4. Use a sharpie to trace the outline of the intake gasket for use as a guide for port matching the intake runners.
5. After using trimming the walls of the intake port to the lines, the cone burr works well for removing the material in corners.
6. After completing the carbide work, a sanding roll finishes up the job of smoothing the walls.
7. The gasket is put on the head again to verify the porting. Each intake was widened by 0.100”.
8. In comparison to a stock head, the difference is quite amazing.
9. The exhaust bowl work begins by laying back the short turn in the bowl. This step is crucial for proper flow.
10. The valve guides are reshaped using the electric grinder, controlling the speed with the foot control. Clean up the guide until the iron is blended smooth to the opening. Use a 1\2” tip for the intake and 3\8” tip for the exhaust bowls.
11. A flap disc yields a smooth, round finish inside the bowl
12. When completed, the intake and exhaust bowls should look like this. Note the radical reshaping of the valve guides.
13. The exhaust throat was enlarged by .100”
14. A round ball stone is perfect for smoothing the short-turn radius on both the intake and exhaust bowls.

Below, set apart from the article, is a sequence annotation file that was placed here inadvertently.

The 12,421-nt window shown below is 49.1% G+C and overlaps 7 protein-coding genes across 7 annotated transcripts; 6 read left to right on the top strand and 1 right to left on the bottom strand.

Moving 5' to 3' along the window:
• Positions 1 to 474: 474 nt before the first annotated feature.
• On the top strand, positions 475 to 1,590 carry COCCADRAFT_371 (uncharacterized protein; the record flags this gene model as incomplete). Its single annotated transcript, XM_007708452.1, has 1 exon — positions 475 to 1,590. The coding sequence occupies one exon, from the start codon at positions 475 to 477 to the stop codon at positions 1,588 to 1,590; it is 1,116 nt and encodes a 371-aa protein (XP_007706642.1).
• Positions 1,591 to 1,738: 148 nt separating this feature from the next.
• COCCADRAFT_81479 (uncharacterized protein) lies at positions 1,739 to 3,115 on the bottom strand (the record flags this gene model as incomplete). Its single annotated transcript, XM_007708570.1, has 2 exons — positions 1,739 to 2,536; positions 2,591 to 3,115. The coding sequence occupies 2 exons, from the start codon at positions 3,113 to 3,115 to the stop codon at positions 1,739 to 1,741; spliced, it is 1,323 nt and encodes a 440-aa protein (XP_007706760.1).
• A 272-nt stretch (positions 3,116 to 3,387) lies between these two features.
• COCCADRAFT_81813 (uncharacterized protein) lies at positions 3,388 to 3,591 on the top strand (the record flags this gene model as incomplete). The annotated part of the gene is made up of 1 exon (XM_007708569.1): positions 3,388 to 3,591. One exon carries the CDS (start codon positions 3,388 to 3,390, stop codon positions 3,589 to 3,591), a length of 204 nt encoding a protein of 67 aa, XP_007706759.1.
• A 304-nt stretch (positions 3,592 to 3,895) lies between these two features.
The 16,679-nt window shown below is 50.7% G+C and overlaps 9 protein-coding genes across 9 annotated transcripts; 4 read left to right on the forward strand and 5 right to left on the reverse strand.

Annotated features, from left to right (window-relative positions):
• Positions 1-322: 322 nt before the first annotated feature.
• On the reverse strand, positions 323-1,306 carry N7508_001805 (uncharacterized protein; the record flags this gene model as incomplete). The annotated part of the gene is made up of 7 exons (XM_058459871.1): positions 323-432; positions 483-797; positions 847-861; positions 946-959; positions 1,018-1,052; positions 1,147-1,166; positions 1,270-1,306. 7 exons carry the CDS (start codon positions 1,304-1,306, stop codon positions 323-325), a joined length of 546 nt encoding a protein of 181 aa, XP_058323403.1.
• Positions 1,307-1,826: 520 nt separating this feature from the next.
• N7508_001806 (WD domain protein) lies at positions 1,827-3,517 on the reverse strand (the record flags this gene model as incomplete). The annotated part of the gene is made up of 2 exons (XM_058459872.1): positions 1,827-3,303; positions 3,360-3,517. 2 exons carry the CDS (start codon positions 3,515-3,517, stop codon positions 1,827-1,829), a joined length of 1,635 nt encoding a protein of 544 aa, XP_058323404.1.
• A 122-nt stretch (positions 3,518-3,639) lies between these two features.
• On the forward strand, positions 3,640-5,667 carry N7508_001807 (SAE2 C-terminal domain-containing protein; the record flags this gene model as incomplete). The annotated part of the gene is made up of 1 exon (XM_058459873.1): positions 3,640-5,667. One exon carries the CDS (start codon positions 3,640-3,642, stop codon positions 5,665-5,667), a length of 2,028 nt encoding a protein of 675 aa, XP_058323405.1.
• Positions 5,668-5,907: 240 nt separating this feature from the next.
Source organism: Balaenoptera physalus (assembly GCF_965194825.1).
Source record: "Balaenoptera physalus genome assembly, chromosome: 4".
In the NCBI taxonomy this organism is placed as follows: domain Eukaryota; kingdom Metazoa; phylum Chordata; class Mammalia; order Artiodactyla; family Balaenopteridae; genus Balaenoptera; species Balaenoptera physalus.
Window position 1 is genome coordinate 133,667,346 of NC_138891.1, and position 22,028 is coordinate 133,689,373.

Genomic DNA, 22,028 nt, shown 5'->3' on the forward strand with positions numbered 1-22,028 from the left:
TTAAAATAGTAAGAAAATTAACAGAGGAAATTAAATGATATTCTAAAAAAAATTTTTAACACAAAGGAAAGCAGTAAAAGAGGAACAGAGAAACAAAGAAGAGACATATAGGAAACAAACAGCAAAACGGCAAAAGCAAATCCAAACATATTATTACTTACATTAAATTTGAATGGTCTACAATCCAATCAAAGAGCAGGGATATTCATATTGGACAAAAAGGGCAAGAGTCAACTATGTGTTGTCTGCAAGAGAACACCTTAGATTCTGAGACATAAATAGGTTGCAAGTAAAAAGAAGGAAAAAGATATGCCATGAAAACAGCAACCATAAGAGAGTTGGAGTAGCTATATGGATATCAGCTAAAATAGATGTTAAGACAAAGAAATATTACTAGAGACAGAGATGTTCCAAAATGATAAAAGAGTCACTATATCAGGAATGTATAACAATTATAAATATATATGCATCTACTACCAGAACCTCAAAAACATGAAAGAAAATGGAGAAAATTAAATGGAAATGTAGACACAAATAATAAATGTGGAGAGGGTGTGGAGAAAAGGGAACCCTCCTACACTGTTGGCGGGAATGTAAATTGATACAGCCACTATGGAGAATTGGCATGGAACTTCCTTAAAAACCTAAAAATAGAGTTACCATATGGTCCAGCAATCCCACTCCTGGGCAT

15. The stock exhaust runner before any work has been done
16. Here is the completed exhaust port. Notice the shape of the guide and the lack of flashing and pitting. This helps the exhaust flow and reduces turbulence.
17. Polishing the combustion chamber reduces detonation by eliminating the hot spots. A series of sanding rolls accomplishes this task.
18. The head is set up on the Sunnen machine to cut the competition 3-angle valve job.
19. The swirl polished stainless steel valves feature a 30-degree back cut. While the stock valve sizes (1.88” in, 1.55” ex) are used here, larger valves can be used to increase flow even more, for extreme high-performance engines.
20. Compare the completed head with the stock head. Fact: the high-nickel content of Buick heads eliminates the need for hardened valve seats.
21. Several times during the porting process, the flow bench is used to check the progress of the job. The final numbers are impressive, gaining 25% more flow than the stock head.
22. Along with the heads, a Poston Enterprises S-Divider Buick 350 aluminum intake gets port matched to the heads. Tip: repeatedly dip the coarse carbide tip in ATF fluid to keep the chips from clogging the bit. Only use a coarse tip on aluminum, not on cast iron.
23. Like the head, the gasket is placed on the intake and marked with a sharpie. Begin the work by creating a steep angle to the guidelines. The trick here is to be careful and use light pressure. DO NOT go beyond the lines, if the intake runners are larger than the head runners, flow will be decreased because of turbulence.
24. Keeping the tool parallel with the runner, blend the initial cuts to the rest of the port.
25. Finish up the intake runner with a sanding roll to smooth out the rough cuts, remove the bumps, and create a finished surface.
26. Compare the completed intake port with the uncut port. Fact: Jim Burek, who supplied his handiwork here on these heads, designed the Poston S-Divider in the late 1980’s.